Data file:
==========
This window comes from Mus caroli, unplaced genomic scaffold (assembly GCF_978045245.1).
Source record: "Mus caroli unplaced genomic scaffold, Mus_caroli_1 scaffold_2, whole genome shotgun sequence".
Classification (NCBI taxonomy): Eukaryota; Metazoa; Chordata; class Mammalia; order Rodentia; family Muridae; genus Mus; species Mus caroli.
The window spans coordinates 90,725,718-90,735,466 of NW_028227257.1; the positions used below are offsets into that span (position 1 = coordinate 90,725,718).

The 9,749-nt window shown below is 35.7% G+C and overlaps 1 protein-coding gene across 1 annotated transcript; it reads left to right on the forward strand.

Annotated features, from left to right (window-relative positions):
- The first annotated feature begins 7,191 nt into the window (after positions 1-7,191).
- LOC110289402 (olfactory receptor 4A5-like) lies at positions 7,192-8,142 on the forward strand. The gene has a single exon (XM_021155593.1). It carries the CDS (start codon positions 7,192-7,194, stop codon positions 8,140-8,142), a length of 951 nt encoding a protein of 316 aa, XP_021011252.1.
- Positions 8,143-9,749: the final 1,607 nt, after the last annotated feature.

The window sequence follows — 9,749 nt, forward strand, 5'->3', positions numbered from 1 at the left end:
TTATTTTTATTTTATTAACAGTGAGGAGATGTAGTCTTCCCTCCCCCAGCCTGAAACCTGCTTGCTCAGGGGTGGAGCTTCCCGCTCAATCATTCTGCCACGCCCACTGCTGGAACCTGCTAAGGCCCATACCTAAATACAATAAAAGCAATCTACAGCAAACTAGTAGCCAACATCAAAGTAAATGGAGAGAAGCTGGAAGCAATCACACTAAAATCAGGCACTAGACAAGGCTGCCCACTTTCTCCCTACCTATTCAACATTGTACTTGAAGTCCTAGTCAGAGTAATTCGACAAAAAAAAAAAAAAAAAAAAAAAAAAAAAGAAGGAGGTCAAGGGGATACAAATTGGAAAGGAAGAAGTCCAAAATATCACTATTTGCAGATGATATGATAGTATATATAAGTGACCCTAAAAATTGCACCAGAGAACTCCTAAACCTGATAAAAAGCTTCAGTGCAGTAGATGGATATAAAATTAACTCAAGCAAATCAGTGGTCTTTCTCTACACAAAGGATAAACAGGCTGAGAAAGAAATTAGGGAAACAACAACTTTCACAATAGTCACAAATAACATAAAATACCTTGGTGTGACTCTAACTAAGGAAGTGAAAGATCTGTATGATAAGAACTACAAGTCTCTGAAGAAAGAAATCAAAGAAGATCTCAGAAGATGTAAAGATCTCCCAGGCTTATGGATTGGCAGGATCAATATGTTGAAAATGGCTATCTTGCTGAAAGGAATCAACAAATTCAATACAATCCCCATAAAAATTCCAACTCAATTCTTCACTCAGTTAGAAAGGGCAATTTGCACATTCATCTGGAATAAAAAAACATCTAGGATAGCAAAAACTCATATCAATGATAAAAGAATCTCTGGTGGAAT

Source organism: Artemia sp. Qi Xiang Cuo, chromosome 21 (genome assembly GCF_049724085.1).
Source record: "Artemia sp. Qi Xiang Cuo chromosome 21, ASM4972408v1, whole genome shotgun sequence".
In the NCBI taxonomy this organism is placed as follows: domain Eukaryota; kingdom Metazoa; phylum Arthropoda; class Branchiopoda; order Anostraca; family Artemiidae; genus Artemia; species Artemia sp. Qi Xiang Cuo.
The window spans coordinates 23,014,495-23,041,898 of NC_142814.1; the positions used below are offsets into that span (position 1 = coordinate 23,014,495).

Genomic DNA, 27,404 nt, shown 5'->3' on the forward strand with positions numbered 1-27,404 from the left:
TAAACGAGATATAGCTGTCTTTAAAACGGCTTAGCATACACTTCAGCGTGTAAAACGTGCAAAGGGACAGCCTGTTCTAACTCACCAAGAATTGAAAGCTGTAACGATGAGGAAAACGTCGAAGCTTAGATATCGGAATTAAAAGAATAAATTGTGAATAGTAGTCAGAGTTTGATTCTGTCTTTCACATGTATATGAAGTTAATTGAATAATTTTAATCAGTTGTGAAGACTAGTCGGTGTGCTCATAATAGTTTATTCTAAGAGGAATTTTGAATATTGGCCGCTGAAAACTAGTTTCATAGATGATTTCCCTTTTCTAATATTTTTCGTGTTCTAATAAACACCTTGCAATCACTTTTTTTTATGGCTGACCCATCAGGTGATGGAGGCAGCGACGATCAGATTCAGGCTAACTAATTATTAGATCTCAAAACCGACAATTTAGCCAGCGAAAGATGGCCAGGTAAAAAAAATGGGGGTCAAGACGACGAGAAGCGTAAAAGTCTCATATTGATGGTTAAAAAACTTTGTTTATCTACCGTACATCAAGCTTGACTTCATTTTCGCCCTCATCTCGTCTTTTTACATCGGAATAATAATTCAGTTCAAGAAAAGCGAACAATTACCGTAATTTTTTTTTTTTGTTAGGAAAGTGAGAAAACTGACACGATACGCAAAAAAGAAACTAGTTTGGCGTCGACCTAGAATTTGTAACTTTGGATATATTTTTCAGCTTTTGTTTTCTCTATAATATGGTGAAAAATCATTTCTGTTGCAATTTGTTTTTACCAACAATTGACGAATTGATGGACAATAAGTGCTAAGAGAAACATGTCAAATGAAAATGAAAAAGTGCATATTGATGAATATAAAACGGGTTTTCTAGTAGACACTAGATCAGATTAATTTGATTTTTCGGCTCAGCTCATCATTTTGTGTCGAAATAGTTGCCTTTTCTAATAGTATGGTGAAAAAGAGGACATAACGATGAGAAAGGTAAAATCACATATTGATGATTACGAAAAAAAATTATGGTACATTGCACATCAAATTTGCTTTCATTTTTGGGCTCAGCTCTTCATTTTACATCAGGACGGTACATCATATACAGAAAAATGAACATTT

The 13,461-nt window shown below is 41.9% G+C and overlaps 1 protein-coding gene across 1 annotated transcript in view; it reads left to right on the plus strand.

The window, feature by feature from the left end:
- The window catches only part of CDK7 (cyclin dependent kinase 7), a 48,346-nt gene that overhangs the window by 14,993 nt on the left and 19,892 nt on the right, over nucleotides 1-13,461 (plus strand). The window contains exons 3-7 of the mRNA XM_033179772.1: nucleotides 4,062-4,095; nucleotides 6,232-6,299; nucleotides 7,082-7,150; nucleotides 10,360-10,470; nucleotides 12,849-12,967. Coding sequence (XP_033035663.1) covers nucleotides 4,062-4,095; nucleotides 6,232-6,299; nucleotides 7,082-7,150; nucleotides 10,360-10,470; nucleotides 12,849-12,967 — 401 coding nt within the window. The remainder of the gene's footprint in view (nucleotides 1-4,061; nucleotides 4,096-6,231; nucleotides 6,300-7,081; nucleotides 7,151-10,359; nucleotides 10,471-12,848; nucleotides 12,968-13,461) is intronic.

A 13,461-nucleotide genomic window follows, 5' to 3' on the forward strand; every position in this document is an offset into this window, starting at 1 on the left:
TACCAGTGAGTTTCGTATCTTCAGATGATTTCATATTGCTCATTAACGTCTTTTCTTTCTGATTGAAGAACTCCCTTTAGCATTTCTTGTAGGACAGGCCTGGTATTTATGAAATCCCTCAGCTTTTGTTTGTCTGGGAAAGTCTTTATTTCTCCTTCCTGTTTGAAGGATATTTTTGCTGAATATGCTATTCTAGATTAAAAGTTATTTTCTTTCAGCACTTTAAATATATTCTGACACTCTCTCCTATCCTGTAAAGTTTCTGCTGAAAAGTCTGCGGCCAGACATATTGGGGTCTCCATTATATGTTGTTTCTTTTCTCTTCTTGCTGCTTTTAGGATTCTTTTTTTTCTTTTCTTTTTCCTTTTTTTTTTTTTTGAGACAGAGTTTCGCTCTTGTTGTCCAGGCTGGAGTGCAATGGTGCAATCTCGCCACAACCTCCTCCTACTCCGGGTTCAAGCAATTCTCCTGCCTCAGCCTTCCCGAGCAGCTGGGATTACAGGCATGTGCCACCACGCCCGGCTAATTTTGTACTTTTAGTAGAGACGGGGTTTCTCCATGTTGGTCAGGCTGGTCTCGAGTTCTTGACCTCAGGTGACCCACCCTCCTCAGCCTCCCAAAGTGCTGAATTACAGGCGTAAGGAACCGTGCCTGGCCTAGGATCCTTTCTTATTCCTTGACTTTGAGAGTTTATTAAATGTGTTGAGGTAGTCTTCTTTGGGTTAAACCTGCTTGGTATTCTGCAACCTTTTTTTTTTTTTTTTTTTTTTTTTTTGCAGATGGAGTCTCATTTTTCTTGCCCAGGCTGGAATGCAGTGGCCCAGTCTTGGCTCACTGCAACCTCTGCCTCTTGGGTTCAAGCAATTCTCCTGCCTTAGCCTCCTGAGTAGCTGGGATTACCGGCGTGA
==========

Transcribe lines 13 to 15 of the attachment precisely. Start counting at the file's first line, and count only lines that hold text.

Source record: "Artemia sp. Qi Xiang Cuo chromosome 21, ASM4972408v1, whole genome shotgun sequence".
In the NCBI taxonomy this organism is placed as follows: domain Eukaryota; kingdom Metazoa; phylum Arthropoda; class Branchiopoda; order Anostraca; family Artemiidae; genus Artemia; species Artemia sp. Qi Xiang Cuo.
The window spans coordinates 23,014,495-23,041,898 of NC_142814.1; the positions used below are offsets into that span (position 1 = coordinate 23,014,495).